Previous canine experiments suggested that transvenous catheters placed in the coronary sinus could be used to deliver limited energy shocks, resulting in fibrosis in the atrial wall and coronary sulcus with sparing of the coronary artery. From the distribution of the fibrosis, it appeared that this approach could be used for attempted ablation of accessory pathways in patients with the Wolff-Parkinson-White syndrome. Eight patients with symptomatic Wolff-Parksinson-White syndrome underwent electrophysiologic testing with attempted ablation of 10 accessory pathways. Shocks were limited to 40 to 80 J, except in one patient who received shocks of 100 and 150 J. From 2 to 26 shocks were given to each accessory pathway. All the accessory pathways were blocked completely immediately after the shocks. Subsequently, evidence of accessory pathway conduction recurred in each patient. Three had early promise of long-term improvement after the procedure, with prolongation of the refractory periods of the accessory pathways during the remainder of the initial hospitalization. Several weeks later, however, there was evidence of return toward original values in two of these. Another patient who appeared not to benefit during her initial hospitalization returned 7 weeks later with very depressed accessory pathway conduction, possibly due to developing fibrosis. The only significant complication occurred in the patient receiving shocks of 100 and 150 J; he had apparent rupture of the coronary sinus requiring pericardial drainage. In two patients in whom nonsurgical ablation was not successful, intraoperative mapping showed that the accessory pathway was located in an area of fibrosis at the site of the attempted ablation. In summary, nonsurgical electrical ablation of accessory pathways via the coronary sinus may be successful using limited energy levels in a few patients. The procedure remains experimental, and widespread application must await more effective means of delivering the shocks.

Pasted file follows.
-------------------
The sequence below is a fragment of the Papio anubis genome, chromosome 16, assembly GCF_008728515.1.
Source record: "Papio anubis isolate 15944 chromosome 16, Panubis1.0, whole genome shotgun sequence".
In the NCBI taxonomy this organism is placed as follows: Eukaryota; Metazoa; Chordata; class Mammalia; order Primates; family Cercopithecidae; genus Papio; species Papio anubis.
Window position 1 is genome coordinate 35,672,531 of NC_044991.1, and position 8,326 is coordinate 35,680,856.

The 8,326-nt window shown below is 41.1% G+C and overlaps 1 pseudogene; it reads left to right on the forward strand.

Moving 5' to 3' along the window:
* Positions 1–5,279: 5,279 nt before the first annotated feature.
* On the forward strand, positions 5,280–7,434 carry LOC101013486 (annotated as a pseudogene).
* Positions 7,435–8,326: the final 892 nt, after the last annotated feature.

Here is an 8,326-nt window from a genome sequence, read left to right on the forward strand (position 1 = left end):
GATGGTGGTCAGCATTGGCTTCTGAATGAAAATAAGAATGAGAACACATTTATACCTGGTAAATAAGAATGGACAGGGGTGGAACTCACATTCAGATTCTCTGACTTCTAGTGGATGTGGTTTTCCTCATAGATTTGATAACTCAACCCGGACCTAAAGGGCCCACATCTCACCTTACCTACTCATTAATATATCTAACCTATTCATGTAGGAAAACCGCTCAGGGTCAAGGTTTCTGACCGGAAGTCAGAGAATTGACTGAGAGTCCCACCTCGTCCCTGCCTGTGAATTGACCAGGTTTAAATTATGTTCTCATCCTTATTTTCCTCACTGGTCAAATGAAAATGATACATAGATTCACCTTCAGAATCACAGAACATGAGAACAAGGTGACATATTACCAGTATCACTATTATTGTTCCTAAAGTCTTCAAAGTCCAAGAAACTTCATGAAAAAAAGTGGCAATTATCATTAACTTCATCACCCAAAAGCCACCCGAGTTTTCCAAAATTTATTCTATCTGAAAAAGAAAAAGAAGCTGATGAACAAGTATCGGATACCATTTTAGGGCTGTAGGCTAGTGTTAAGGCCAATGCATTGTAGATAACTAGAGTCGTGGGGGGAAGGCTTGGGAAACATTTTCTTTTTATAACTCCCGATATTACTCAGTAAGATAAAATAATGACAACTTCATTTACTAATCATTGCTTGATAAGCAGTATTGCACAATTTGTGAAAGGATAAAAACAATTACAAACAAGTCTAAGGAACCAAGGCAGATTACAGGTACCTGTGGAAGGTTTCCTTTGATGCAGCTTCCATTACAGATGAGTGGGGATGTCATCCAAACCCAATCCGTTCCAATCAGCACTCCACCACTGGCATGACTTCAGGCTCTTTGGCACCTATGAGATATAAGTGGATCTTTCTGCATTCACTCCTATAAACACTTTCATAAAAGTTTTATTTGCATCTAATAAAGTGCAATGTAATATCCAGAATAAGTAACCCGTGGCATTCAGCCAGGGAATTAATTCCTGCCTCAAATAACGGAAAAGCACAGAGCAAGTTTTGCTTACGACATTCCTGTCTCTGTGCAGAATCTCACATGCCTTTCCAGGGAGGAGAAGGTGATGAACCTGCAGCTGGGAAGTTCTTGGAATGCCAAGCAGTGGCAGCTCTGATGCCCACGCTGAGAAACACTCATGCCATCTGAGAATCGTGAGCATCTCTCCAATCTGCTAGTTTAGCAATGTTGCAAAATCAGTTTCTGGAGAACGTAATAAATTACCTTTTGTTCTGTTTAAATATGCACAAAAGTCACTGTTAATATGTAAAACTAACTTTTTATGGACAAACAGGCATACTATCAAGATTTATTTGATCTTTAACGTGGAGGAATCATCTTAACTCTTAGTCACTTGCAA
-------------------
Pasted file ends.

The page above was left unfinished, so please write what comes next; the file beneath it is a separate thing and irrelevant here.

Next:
ASJC Scopus subject areas
- Cardiology and Cardiovascular Medicine